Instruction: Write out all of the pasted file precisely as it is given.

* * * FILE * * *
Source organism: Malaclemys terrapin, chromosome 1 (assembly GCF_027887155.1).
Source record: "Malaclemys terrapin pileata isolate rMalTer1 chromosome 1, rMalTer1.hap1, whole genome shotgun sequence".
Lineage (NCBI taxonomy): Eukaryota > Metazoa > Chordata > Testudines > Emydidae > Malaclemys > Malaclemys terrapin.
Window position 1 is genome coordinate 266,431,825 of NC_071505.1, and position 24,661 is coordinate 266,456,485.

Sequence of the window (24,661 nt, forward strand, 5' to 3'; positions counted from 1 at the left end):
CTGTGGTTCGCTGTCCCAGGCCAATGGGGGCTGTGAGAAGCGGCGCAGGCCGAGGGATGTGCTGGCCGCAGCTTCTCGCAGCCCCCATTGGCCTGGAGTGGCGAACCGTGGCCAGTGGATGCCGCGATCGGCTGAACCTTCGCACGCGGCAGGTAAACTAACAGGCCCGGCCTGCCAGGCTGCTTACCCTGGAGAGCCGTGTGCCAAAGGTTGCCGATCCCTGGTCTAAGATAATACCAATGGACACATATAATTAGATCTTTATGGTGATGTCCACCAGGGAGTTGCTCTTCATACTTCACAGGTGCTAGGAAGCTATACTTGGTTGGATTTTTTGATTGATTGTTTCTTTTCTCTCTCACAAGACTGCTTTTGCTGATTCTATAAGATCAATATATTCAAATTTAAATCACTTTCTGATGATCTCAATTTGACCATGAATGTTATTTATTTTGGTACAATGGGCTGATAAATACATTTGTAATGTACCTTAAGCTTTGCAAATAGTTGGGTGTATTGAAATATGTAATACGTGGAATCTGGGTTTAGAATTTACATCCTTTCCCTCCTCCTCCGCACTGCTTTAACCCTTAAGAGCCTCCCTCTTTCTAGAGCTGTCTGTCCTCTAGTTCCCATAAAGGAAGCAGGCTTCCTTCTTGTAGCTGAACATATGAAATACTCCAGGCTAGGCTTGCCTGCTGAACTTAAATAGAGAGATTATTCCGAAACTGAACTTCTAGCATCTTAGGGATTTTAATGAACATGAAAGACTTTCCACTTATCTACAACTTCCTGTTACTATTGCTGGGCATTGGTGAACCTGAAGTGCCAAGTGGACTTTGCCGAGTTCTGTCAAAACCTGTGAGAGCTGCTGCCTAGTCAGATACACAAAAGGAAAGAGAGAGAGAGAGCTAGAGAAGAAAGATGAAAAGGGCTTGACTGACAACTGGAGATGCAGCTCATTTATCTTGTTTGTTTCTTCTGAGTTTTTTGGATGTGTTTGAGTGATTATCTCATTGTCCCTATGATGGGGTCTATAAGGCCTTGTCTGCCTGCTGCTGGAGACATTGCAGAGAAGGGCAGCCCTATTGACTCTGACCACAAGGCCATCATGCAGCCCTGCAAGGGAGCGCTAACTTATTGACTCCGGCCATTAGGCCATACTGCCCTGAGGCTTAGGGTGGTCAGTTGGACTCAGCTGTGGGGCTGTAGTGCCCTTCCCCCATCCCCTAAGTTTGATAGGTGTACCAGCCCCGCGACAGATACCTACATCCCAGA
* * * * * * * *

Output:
Source organism: Malaclemys terrapin, chromosome 1 (assembly GCF_027887155.1).
Source record: "Malaclemys terrapin pileata isolate rMalTer1 chromosome 1, rMalTer1.hap1, whole genome shotgun sequence".
Lineage (NCBI taxonomy): Eukaryota > Metazoa > Chordata > Testudines > Emydidae > Malaclemys > Malaclemys terrapin.
Window position 1 is genome coordinate 266,431,825 of NC_071505.1, and position 24,661 is coordinate 266,456,485.

Sequence of the window (24,661 nt, forward strand, 5' to 3'; positions counted from 1 at the left end):
CTGTGGTTCGCTGTCCCAGGCCAATGGGGGCTGTGAGAAGCGGCGCAGGCCGAGGGATGTGCTGGCCGCAGCTTCTCGCAGCCCCCATTGGCCTGGAGTGGCGAACCGTGGCCAGTGGATGCCGCGATCGGCTGAACCTTCGCACGCGGCAGGTAAACTAACAGGCCCGGCCTGCCAGGCTGCTTACCCTGGAGAGCCGTGTGCCAAAGGTTGCCGATCCCTGGTCTAAGATAATACCAATGGACACATATAATTAGATCTTTATGGTGATGTCCACCAGGGAGTTGCTCTTCATACTTCACAGGTGCTAGGAAGCTATACTTGGTTGGATTTTTTGATTGATTGTTTCTTTTCTCTCTCACAAGACTGCTTTTGCTGATTCTATAAGATCAATATATTCAAATTTAAATCACTTTCTGATGATCTCAATTTGACCATGAATGTTATTTATTTTGGTACAATGGGCTGATAAATACATTTGTAATGTACCTTAAGCTTTGCAAATAGTTGGGTGTATTGAAATATGTAATACGTGGAATCTGGGTTTAGAATTTACATCCTTTCCCTCCTCCTCCGCACTGCTTTAACCCTTAAGAGCCTCCCTCTTTCTAGAGCTGTCTGTCCTCTAGTTCCCATAAAGGAAGCAGGCTTCCTTCTTGTAGCTGAACATATGAAATACTCCAGGCTAGGCTTGCCTGCTGAACTTAAATAGAGAGATTATTCCGAAACTGAACTTCTAGCATCTTAGGGATTTTAATGAACATGAAAGACTTTCCACTTATCTACAACTTCCTGTTACTATTGCTGGGCATTGGTGAACCTGAAGTGCCAAGTGGACTTTGCCGAGTTCTGTCAAAACCTGTGAGAGCTGCTGCCTAGTCAGATACACAAAAGGAAAGAGAGAGAGAGAGCTAGAGAAGAAAGATGAAAAGGGCTTGACTGACAACTGGAGATGCAGCTCATTTATCTTGTTTGTTTCTTCTGAGTTTTTTGGATGTGTTTGAGTGATTATCTCATTGTCCCTATGATGGGGTCTATAAGGCCTTGTCTGCCTGCTGCTGGAGACATTGCAGAGAAGGGCAGCCCTATTGACTCTGACCACAAGGCCATCATGCAGCCCTGCAAGGGAGCGCTAACTTATTGACTCCGGCCATTAGGCCATACTGCCCTGAGGCTTAGGGTGGTCAGTTGGACTCAGCTGTGGGGCTGTAGTGCCCTTCCCCCATCCCCTAAGTTTGATAGGTGTACCAGCCCCGCGACAGATACCTACATCCCAGA